Scientists are growing increasingly alarmed at a new COVID-19 variant originating in Southern Africa, which on Thursday and Friday forced countries including the U.K., Israel, Italy, and Germany to effectively stop travel from the region, but passengers are continuing to arrive in the U.S. According to Daily Mail, Flight restrictions from South Africa to the US were lifted two weeks ago, along with restrictions on around 30 other countries.
As of 5:00 a.m. on Friday, the CDC listed South Africa as ‘Level 1: Low Level of COVID-19’. The variant, B.1.1.529, is believed to have emerged in Botswana – from where there are no direct flights to the U.S. – and is also being found in neighboring South Africa.
Hong Kong reported a case after a passenger who had recently traveled from South Africa was found to be infected with the variant, and then infected another person while in the same hotel, quarantining. Israel has also identified a case ‘in a person who returned from Malawi,’ with ‘two more cases of people returning from abroad’ placed in quarantine, the country’s health ministry said Friday.
The variant – which could be named ‘Nu’ by the World Health Organization in the coming days – has caused an ‘exponential’ rise in infections in South Africa. Dr. Eric Feigl-Ding, an epidemiologist and senior fellow at the Federation of American Scientists, said initial data from the variant was worrying and border restrictions should be imposed.
According to The Daily Beast, The new heavily mutated COVID strain that experts have warned could be the most dangerous variant yet has already made its way to Europe. Belgium has identified a B.1.1.529 case in an unvaccinated young adult woman who had recently been traveling in Egypt and Turkey.
The unnamed woman said she hadn’t been to South Africa or other countries in southern Africa, where the variant is believed to have originated. The new variant has 32 mutations and will likely be called Nu, the 13th letter in the Greek alphabet, if officially designated a variant of concern, but it’s currently known to virologists as B.1.1.529.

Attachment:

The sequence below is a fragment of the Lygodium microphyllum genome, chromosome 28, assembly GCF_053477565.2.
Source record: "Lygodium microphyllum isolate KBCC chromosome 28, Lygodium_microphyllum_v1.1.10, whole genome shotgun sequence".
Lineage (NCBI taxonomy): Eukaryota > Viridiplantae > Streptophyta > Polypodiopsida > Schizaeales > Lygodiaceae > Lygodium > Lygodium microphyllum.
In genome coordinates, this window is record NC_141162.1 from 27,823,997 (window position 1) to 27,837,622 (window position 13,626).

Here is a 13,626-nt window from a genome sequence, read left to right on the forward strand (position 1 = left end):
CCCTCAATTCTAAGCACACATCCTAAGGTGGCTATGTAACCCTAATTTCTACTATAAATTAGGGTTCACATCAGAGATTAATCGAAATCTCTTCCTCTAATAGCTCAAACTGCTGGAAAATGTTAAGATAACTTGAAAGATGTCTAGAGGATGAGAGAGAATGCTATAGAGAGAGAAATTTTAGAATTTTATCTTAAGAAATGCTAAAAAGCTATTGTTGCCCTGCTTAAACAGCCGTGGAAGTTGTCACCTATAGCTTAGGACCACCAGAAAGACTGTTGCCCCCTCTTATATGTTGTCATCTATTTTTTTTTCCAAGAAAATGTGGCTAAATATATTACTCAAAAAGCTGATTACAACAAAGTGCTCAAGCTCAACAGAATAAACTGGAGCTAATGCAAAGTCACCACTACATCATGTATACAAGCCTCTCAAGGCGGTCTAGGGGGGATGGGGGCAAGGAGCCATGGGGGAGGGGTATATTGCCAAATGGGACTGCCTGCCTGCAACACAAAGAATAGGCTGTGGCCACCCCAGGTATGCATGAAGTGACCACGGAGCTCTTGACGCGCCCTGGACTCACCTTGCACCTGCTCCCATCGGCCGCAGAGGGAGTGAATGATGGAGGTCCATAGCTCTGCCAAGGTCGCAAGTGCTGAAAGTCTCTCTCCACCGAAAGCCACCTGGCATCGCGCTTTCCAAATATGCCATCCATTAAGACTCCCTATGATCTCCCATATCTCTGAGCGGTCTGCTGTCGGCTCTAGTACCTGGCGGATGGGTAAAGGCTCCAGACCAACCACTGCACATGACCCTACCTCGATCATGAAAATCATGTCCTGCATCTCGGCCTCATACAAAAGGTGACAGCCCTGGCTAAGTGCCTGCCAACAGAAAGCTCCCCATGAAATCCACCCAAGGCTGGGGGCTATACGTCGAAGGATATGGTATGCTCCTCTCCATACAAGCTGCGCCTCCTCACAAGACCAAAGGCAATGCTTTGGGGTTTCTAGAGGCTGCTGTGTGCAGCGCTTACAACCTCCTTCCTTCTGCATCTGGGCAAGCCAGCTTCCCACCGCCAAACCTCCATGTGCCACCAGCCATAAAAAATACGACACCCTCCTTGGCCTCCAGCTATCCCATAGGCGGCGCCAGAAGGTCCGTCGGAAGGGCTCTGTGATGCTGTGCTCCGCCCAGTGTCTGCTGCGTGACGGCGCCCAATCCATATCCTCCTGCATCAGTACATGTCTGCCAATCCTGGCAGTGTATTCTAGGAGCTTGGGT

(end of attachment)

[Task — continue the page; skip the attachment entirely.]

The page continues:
Earlier Friday, the European Union followed Britain in moving to ban flights from Southern Africa in a bid to slow down the spread of the variant. Britain’s Transport Secretary Grant Shapps described B.1.1.529 as “the most significant variant” to develop since the start of the pandemic.
Meanwhile, Prime Minister Naftali Bennett said on Friday that Israel is “on the threshold of an emergency situation” after authorities detected the country’s first case of a new coronavirus variant and barred travel to and from most African countries. The Associated Press stated that the Health Ministry said it detected the new strain in a traveler who had returned from Malawi and was investigating two other suspected cases.
The three individuals, who had all been vaccinated, were placed in isolation. A new coronavirus variant has been detected in South Africa that scientists say is a concern because of its high number of mutations and rapid spread among young people in Gauteng, the country’s most populous province.
At a Cabinet meeting convened Friday to discuss the new variant, Bennett said it is more contagious and spreads more rapidly than the delta variant. He said authorities were still gathering information on whether it evades vaccines or is deadlier.
Advisers to the World Health Organization are also holding a special session Friday to flesh out information about a worrying new variant of the coronavirus that has been detected in South Africa, though a top expert says its impact on COVID-19 vaccines may not be known for weeks.
AP reported the technical advisory group on the evolution of COVID-19 was meeting virtually to discuss the so-called B.1.1.529 variant that has caused stock markets to swoon and led the European Union to recommend a pause in flights to southern Africa. The group could decide if it’s a “variant of concern” — the most worrying type, like the well-known delta variant — or a “variant of interest,” and whether to use a Greek letter to classify it.